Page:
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Frank Frost Abbott
This eBook from the Gutenberg Project consists of approximately 172 pages of information about The Common People of Ancient Rome.

The other bits of Roman folk poetry which we have are most of them preserved by Suetonius, the gossipy biographer of the Caesars.  They recall very different scenes.  Caesar has returned in triumph to Rome, bringing in his train the trousered Gauls, to mingle on the street with the toga-clad Romans.  He has even had the audacity to enroll some of these strange peoples in the Roman senate, that ancient body of dignity and convention, and the people chant in the streets the ditty:[80]

    “Caesar leads the Gauls in triumph,
    In the senate too he puts them. 
    Now they’ve donned the broad-striped toga
    And have laid aside their breeches.”

Such acts as these on Caesar’s part led some political versifier to write on Caesar’s statue a couplet which contrasted his conduct with that of the first great republican, Lucius Brutus: 

    “Brutus drove the kings from Rome,
    And first consul thus became. 
    This man drove the consuls out,
    And at last became the king."[81]

We may fancy that these verses played no small part in spurring on Marcus Brutus to emulate his ancestor and join the conspiracy against the tyrant.  With one more bit of folk poetry, quoted by Suetonius, we may bring our sketch to an end.  Germanicus Caesar, the flower of the imperial family, the brilliant general and idol of the people, is suddenly stricken with a mortal illness.  The crowds throng the streets to hear the latest news from the sick-chamber of their hero.  Suddenly the rumor flies through the streets that the crisis is past, that Germanicus will live, and the crowds surge through the public squares chanting:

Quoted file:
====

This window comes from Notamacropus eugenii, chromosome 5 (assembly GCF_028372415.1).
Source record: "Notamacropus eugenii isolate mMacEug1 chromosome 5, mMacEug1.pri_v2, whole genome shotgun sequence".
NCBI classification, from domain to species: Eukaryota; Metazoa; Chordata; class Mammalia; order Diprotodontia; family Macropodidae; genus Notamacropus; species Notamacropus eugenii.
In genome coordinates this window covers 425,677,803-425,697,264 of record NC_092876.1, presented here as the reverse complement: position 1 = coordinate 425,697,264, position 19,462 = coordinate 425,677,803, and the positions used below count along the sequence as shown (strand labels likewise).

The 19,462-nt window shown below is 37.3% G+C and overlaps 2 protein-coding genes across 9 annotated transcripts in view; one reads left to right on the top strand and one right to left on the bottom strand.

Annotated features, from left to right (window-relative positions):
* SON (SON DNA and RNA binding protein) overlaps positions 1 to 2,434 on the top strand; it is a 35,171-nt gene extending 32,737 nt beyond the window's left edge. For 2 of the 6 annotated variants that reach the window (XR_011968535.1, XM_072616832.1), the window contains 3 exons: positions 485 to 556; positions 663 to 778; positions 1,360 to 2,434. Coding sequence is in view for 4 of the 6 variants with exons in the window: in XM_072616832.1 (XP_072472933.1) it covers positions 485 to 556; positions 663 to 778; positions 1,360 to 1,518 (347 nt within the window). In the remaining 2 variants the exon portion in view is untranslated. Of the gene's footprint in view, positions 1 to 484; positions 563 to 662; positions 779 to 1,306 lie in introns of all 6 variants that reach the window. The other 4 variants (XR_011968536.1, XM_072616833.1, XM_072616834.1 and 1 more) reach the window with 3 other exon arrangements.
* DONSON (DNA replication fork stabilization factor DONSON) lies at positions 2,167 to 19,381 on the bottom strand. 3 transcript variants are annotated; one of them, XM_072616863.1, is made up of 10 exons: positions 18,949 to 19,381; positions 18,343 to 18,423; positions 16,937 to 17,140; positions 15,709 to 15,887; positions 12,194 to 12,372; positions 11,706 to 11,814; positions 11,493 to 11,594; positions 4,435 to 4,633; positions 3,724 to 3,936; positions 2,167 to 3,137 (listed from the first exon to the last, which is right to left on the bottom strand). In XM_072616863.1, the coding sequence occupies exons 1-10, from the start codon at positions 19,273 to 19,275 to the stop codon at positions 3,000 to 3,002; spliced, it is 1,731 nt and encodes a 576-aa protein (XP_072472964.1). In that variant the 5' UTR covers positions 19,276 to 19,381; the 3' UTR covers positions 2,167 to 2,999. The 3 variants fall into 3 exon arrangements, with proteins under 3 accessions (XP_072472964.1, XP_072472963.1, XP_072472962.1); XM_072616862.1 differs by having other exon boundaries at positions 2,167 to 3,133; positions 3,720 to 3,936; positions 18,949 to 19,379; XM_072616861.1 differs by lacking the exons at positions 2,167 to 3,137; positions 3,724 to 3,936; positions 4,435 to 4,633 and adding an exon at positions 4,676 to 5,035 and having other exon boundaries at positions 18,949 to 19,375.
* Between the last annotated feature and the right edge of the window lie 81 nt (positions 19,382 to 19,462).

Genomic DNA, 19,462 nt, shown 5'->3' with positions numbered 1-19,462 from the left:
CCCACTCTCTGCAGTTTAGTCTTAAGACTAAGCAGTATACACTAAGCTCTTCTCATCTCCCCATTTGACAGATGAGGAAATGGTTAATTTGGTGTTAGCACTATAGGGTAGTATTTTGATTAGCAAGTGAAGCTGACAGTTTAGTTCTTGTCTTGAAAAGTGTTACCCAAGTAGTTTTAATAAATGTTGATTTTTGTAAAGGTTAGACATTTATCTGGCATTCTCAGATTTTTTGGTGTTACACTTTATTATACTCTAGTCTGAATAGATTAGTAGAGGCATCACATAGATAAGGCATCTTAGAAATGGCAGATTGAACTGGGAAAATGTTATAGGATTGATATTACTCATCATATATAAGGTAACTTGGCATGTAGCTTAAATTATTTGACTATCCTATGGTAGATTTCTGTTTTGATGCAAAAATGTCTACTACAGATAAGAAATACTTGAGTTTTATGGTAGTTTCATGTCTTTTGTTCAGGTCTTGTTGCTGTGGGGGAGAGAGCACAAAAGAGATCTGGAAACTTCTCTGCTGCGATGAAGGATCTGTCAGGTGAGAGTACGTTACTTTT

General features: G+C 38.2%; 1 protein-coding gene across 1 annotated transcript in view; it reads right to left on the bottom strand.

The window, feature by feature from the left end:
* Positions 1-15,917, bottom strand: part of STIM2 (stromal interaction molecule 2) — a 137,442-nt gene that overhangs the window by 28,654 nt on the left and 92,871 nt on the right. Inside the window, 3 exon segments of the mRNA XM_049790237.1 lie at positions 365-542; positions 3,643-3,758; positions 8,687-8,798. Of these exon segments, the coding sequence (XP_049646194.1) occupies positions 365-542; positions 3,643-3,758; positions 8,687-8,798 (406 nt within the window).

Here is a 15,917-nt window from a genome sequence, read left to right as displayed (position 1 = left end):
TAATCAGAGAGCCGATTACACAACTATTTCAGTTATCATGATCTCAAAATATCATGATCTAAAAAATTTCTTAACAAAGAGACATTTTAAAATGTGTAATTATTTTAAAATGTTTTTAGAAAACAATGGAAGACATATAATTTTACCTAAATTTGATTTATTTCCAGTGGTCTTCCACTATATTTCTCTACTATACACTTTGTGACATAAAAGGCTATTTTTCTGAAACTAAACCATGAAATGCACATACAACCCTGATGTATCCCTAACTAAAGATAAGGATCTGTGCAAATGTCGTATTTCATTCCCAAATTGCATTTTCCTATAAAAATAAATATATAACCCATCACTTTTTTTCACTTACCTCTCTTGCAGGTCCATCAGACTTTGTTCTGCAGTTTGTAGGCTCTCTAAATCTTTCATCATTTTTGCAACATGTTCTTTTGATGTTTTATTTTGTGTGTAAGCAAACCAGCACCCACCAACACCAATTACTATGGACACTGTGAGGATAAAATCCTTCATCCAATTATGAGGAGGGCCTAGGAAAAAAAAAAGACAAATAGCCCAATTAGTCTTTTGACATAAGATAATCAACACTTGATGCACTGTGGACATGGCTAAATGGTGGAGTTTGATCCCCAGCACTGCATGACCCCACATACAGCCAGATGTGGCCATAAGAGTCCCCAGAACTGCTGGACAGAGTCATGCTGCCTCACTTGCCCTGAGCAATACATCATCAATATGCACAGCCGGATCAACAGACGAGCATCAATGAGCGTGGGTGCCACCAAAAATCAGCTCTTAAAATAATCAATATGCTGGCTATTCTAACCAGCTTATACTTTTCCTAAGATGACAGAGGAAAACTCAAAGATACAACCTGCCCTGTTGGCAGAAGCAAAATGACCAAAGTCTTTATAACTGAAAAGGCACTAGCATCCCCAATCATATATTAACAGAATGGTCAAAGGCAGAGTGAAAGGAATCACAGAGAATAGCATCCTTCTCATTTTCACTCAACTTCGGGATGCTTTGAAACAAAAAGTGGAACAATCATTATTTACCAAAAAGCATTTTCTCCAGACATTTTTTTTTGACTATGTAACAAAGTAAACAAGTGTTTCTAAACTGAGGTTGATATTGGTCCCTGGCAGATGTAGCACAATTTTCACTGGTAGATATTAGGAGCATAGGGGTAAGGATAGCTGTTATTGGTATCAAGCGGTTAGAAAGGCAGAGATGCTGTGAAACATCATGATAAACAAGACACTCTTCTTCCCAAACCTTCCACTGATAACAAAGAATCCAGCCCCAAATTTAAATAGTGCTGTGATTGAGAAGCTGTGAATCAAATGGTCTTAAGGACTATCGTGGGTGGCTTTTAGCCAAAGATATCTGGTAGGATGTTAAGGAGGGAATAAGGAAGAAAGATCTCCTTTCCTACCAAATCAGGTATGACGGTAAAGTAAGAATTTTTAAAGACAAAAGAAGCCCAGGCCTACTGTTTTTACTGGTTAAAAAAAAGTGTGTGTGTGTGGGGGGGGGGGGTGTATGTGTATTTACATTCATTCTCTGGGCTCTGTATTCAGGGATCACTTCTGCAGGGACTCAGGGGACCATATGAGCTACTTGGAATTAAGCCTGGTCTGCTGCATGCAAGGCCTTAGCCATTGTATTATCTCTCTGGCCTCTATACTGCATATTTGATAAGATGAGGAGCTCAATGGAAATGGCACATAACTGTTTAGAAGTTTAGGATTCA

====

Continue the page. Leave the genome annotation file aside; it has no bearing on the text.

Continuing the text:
“Saved now is Rome,
    Saved too the land,
    Saved our Germanicus."[82]

The Origin of the Realistic Romance among the Romans

One of the most fascinating and tantalizing problems of literary history concerns the origin of prose fiction among the Romans.  We can trace the growth of the epic from its infancy in the third century before Christ as it develops in strength in the poems of Naevius, Ennius, and Cicero until it reaches its full stature in the AEneid, and then we can see the decline of its vigor in the Pharsalia, the Punica, the Thebais, and Achilleis, until it practically dies a natural death in the mythological and historical poems of Claudian.  The way also in which tragedy, comedy, lyric poetry, history, biography, and the other types of literature in prose and verse came into existence and developed among the Romans can be followed with reasonable success.  But the origin and early history of the novel is involved in obscurity.  The great realistic romance of Petronius of the first century of our era is without a legally recognized ancestor and has no direct descendant.  The situation is the more surprising when we recall its probable size in its original form.  Of course

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